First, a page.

In that case the move is aimed at checking the flow of parliamentary radicalism into the party, and in so doing, eliminate individual executive bigwigs extending their base from Parliament to NEC. It makes it easier to act on them.
Two contrasting sets of implications arise, one relatively positive and another somewhat negative, the positive one being the intention to raise NEC membership to professional activity, as a ‘party civil servant.’ One reason for this shift is the increased contention in the political environment concerning the party vis a vis the opposition, and the party finds it is short of cadres at the NEC level, leaving positive mobilisation to party secretaries in various regions. Most of the rest tend to be MPs, whose berth is Parliament, and use their NEC membership merely as a gauge for prestige, for instance in seeking the presidential candidacy nomination.
In an environment where the party as such is represented by the government, and only needs to conduct its business as an auxiliary activity, while its political activity is tied up with the government and Parliament, the old structure was adequate.
But when MPs are tied up with issues relating to electioneering loyalties and constituency infighting, for which they use NEC to gain an advantage over other factions or individuals, this becomes a bit unworkable. And when the party is besieged by the opposition, and needs cadres to go around and speak for it, reliance on MPs proves to be totally unhelpful, so it changes.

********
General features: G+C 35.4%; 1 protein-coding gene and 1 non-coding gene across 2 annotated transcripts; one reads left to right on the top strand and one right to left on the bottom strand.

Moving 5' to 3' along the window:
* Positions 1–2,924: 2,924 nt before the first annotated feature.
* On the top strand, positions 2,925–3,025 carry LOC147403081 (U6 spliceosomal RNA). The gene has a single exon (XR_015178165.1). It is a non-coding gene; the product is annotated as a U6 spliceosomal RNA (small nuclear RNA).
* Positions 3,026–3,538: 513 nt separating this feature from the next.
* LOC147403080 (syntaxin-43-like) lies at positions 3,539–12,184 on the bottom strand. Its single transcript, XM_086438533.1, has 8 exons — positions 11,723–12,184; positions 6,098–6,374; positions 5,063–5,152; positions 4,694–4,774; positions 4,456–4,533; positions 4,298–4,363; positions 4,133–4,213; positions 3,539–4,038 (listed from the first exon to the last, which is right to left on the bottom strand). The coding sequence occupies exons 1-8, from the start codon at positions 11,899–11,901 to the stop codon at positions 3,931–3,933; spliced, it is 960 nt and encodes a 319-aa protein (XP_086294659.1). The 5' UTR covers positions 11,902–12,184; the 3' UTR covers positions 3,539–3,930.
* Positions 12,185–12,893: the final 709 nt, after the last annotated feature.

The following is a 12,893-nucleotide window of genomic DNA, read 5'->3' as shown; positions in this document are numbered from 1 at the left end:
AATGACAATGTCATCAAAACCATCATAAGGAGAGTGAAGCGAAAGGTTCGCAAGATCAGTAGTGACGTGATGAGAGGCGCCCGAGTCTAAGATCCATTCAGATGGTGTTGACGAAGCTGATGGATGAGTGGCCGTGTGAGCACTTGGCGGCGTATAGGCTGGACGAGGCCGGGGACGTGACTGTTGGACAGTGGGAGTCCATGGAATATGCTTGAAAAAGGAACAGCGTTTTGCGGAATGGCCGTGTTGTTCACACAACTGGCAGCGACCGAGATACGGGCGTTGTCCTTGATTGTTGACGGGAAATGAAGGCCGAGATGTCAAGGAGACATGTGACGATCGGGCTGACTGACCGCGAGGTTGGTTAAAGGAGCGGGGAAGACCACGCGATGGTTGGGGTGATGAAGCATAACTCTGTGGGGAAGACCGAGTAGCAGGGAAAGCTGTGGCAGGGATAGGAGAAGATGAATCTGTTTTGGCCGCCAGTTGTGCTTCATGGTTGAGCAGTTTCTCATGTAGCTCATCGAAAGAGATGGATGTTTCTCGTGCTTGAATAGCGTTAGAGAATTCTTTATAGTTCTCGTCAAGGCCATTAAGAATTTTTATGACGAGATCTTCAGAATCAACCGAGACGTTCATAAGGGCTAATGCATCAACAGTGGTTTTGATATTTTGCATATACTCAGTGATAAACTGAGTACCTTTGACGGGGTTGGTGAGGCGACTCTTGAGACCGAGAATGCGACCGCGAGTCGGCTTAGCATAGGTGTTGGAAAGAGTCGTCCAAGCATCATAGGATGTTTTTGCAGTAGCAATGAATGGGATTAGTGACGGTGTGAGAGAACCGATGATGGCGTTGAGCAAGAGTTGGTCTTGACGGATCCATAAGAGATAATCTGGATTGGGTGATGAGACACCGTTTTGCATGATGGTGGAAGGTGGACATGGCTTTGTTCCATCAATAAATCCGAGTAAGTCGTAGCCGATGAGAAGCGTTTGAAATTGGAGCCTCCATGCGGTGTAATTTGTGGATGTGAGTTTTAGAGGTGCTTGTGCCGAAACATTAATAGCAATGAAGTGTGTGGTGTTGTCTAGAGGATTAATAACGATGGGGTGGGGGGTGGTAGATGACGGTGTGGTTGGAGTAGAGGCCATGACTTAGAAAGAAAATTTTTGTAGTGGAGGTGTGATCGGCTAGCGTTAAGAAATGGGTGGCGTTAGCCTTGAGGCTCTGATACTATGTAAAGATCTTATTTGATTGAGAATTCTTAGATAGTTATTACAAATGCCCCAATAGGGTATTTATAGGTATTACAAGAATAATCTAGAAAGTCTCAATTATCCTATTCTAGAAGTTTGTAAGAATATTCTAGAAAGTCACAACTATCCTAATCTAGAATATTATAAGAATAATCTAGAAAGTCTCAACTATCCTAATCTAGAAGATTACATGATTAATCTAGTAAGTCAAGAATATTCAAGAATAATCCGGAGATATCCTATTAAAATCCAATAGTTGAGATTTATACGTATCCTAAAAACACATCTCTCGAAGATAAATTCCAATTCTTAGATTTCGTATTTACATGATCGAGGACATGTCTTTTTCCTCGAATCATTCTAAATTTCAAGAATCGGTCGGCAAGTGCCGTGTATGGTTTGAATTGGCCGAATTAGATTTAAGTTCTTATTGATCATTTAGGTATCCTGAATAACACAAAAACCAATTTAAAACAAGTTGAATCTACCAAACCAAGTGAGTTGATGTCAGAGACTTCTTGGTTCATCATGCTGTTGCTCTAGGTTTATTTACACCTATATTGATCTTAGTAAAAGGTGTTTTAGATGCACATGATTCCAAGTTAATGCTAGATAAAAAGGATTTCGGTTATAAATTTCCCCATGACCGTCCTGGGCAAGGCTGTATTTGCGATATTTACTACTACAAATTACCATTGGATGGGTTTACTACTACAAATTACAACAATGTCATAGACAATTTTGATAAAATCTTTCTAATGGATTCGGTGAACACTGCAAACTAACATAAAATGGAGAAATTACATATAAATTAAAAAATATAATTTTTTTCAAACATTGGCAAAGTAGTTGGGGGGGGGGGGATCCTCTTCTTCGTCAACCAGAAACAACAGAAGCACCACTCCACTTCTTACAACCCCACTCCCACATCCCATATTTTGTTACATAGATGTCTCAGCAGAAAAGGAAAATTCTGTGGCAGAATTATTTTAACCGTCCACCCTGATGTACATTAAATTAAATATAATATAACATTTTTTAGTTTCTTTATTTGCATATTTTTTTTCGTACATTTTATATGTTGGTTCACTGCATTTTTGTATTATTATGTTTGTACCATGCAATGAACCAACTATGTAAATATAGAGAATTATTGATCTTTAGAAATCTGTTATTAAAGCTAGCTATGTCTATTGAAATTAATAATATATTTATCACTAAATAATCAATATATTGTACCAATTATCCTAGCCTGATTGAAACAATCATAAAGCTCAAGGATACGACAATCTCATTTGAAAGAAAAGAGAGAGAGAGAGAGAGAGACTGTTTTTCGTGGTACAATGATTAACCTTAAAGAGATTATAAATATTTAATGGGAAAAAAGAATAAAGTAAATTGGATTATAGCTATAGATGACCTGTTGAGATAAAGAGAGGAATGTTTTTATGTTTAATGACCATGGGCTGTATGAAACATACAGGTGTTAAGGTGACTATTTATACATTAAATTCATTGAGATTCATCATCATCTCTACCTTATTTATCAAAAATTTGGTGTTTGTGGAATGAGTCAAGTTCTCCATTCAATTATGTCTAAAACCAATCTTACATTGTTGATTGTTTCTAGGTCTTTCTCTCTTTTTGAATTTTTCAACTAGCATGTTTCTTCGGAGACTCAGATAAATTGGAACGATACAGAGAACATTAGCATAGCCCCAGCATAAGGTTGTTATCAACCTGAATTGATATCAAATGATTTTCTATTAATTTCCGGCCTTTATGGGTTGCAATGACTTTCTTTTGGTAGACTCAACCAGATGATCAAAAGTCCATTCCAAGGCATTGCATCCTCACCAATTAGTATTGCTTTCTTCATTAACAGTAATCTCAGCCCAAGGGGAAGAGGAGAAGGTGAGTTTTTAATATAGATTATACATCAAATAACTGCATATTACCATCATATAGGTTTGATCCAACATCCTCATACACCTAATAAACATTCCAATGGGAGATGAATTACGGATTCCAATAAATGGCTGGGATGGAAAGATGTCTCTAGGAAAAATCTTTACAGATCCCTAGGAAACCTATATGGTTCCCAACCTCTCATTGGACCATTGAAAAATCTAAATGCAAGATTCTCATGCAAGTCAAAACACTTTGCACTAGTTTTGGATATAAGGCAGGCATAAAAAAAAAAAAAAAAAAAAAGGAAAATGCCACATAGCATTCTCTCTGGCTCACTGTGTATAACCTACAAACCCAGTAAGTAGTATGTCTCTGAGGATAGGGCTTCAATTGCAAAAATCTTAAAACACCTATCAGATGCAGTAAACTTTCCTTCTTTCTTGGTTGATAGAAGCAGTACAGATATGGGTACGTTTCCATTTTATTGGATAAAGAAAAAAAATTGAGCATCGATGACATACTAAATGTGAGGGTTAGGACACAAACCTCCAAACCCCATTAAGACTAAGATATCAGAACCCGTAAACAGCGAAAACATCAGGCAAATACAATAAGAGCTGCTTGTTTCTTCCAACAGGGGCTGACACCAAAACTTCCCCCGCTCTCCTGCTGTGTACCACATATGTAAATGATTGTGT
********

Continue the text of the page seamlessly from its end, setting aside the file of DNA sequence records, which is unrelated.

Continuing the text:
The only area where a measure of instability may arise from the current changes is if they will vastly affect operations of the central committee.
The central committee is perhaps not vital for day to day work of the presidency, though by and large it exercises an influence on the president’s choices. But as the above note underlined, at times there is such a discrepancy between past and present policies such that a clearly institutionalized advisory role becomes untenable. There are elements of such a situation at present, but the core functions of ensuring political stability could also suffer from structural change, of there being no central committee checking function on the presidency.
In 1984 Sheikh Thabit Kombo had to be taken with medical support from KCMC to nominate the person to take over from Isles President Aboud Jumbe, as otherwise Mwalimu could touch a revolt in Zanzibar by a domineering posture after Jumbe's destitution.
In 1995 no one could have stopped then vice chairman John Malecela from running for the nomination except Mwalimu, and in 2000 it would be hard to see who would stop erstwhile chief minister Dr Gharib Mohamed Bilal from running, outside ex-vice president Rashidi Kawawa.
In the event of a tussle in the nomination run in 2015, only the active presence of ex-presidents Ali Hassan Mwinyi and Benjamin Mkapa would instill discipline, and to an extent retired president Amani Abeid Karume; all others would be part of the fighting
and could be attacked in public and finish off what still remains of institutional cohesion of CCM.
That is why President Kikwete isn’t supposed to sit in the central committee only with leaders still active in office or seeking office, as central committee role is really that of elders who aspire to nothing in terms of rank or power. They similarly cannot be attacked by anyone in relation to their central committee role without such a person vividly having a suicide syndrome.